Ever­ton’s cup drought goes on as Le­ices­ter edge through

The Sunday Telegraph - Sport - - SPORT - At Good­i­son Park

If this was more like the Le­ices­ter City of last sea­son, it was also same old rot­ten Ever­ton. De­feat means, bar­ring a mir­a­cle in the Premier League, they will not be able to win a tro­phy un­til 2018 at the ear­li­est. Mem­o­ries of their last, which came in this com­pe­ti­tion 22 years ago, will soon fade to sepia tint.

Le­ices­ter have not won in the league away from home this sea­son, but they were ruth­less in vic­tory here. Thanks to Romelu Lukaku’s sev­enth FA Cup goal in seven FA Cup matches, Le­ices­ter had fallen be­hind in the 63rd minute. By minute 71, though, they were ahead; the speed of their at­tacks too quick for an Ever­ton de­fence ex­posed by too many play­ers fur­ther up the pitch not op­er­at­ing ur­gently enough with or with­out the ball.

Ahmed Musa’s pace ter­ri­fied Ramiro Funes Mori in par­tic­u­lar, and the for­ward bought last sum­mer from CSKA Moscow is now look­ing to be a ca­pa­ble deputy for Jamie Vardy, who was ab­sent from the Le­ices­ter team with a fever, de­spite Clau­dio Ranieri hav­ing ex­pected him to start, af­ter serv­ing a three-match sus­pen­sion.

“Ev­ery­body was scared when he at­tacked the space,” Ranieri said of Musa, who was in­volved at the be­gin­ning and the end of the moves that re­sulted in the goals that took Le­ices­ter through.

There was more pos­i­tive news for Ranieri, with the per­for­mance of his £15m sign­ing Wil­fred Ndidi, the Nige­rian who needed only two train­ing ses­sions to con­vince his new man­ager that he was ready to start a game. Ndidi, brought in from Genk on Thurs­day to fill the N’Golo Kanté-shaped mid­field void, is just 20 years old, but he was Le­ices­ter’s stand­out player.

When he went thigh-to-thigh with Lukaku in a chal­lenge, it was tempt­ing to de­scribe the en­gage­ment as an un­stop­pable force meet­ing an im­mov­able ob­ject. The sight of Lukaku be­ing sent sprawl­ing to the floor re­moved that pos­si­bil­ity. The sight of Ndidi dom­i­nat­ing his op­po­nents, in­deed, must have been a source of frus­tra­tion for Ron­ald Koe­man.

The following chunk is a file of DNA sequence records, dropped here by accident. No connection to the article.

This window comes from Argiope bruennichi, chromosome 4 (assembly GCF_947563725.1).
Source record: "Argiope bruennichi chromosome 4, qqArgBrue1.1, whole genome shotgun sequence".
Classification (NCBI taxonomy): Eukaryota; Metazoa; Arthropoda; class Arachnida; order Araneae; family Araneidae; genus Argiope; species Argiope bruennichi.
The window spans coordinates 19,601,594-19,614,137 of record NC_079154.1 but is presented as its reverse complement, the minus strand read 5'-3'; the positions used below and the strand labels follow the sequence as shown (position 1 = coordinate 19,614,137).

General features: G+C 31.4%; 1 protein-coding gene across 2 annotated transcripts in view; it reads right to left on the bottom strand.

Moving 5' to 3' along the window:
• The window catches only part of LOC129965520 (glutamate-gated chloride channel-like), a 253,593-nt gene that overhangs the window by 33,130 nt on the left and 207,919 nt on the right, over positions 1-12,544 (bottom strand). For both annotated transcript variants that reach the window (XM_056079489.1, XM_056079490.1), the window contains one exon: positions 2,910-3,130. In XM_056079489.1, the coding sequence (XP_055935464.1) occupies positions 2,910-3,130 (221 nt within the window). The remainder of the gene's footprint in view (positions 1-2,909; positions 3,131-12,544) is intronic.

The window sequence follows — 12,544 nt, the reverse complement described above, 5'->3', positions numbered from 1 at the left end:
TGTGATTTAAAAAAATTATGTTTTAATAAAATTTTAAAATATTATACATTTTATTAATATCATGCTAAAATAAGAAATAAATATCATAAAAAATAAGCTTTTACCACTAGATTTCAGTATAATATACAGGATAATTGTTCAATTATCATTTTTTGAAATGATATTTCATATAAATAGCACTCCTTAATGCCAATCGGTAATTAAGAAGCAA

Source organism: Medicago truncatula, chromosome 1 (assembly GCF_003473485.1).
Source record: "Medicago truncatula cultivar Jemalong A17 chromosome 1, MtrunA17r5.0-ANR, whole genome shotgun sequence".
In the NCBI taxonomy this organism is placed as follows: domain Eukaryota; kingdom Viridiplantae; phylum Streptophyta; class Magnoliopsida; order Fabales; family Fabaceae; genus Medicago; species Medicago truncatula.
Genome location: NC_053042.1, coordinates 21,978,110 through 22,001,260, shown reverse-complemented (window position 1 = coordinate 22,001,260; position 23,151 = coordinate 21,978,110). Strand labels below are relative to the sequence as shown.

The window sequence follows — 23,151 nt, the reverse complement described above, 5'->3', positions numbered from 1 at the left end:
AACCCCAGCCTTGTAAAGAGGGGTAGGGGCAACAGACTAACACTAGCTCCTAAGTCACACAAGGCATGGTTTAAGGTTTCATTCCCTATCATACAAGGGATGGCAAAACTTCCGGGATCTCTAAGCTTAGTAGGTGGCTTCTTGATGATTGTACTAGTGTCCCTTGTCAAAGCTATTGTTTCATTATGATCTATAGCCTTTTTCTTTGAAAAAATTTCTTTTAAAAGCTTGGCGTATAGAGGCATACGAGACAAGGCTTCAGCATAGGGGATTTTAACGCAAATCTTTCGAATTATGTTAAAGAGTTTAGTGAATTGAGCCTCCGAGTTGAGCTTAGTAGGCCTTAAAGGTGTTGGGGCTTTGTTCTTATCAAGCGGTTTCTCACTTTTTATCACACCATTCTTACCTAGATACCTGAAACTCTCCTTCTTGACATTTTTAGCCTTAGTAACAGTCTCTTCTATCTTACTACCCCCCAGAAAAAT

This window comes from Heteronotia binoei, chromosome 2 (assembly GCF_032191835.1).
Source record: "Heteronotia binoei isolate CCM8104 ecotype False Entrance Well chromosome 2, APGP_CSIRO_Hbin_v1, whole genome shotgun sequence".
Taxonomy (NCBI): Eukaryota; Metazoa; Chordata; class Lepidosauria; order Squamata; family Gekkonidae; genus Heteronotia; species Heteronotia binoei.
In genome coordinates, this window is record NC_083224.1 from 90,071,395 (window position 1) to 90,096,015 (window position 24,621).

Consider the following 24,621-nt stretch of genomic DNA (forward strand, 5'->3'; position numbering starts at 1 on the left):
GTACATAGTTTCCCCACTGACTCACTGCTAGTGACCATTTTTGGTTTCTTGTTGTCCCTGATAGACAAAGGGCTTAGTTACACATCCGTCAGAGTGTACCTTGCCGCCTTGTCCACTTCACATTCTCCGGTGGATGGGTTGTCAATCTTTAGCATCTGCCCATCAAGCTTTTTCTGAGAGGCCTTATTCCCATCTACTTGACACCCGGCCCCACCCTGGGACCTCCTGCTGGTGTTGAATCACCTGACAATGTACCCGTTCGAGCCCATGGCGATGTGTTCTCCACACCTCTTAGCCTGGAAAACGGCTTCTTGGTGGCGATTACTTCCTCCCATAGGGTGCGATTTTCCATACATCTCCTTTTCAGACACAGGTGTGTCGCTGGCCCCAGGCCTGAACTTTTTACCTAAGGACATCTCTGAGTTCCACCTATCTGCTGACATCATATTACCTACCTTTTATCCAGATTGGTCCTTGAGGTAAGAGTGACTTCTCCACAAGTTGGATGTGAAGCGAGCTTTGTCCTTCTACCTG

Ever­ton’s man­ager ad­mit­ted af­ter­wards he is des­per­ate for new sign­ings, and given that Steve Walsh, the club’s direc­tor of foot­ball, was re­cruited from Le­ices­ter only last sum­mer, you won­der whether Ndidi’s name was ever sug­gested as a po­ten­tial target. Koe­man chose to praise the ef­forts of Tom Davies, Ever­ton’s teenage mid­fielder – and yet the com­ment felt like some kind of warn­ing – per­haps even to Walsh. “If a young player at 19 is one of the best play­ers on the pitch, it says enough,” he said. “I hope ev­ery­body knows what the team needs to play and get the re­sults.”

Koe­man was fu­ri­ous with Ever­ton’s re­ac­tion to tak­ing the lead: a tap-in by Lukaku from Ger­ard Deulofeu’s cross. No Ever­ton player sensed the dan­ger when De­marai Gray re­ceived the ball and pro­ceeded to run with it. Musa – in­tro­duced in the first half be­cause of an in­jury to Leonardo Ul­loa – needed two stabs at the sub­se­quent pass that came his way.

Musa’s second goal was rather more con­vinc­ing, though; the prod­uct of some un­usu­ally pa­tient build-up around the box by his team-mates, af­ford­ing him the nec­es­sary space to slide a bril­liant fin­ish be­yond Joel Robles. It means Ever­ton’s long wait drags on.

Newspapers in English

Newspapers from UK

© PressReader. All rights reserved.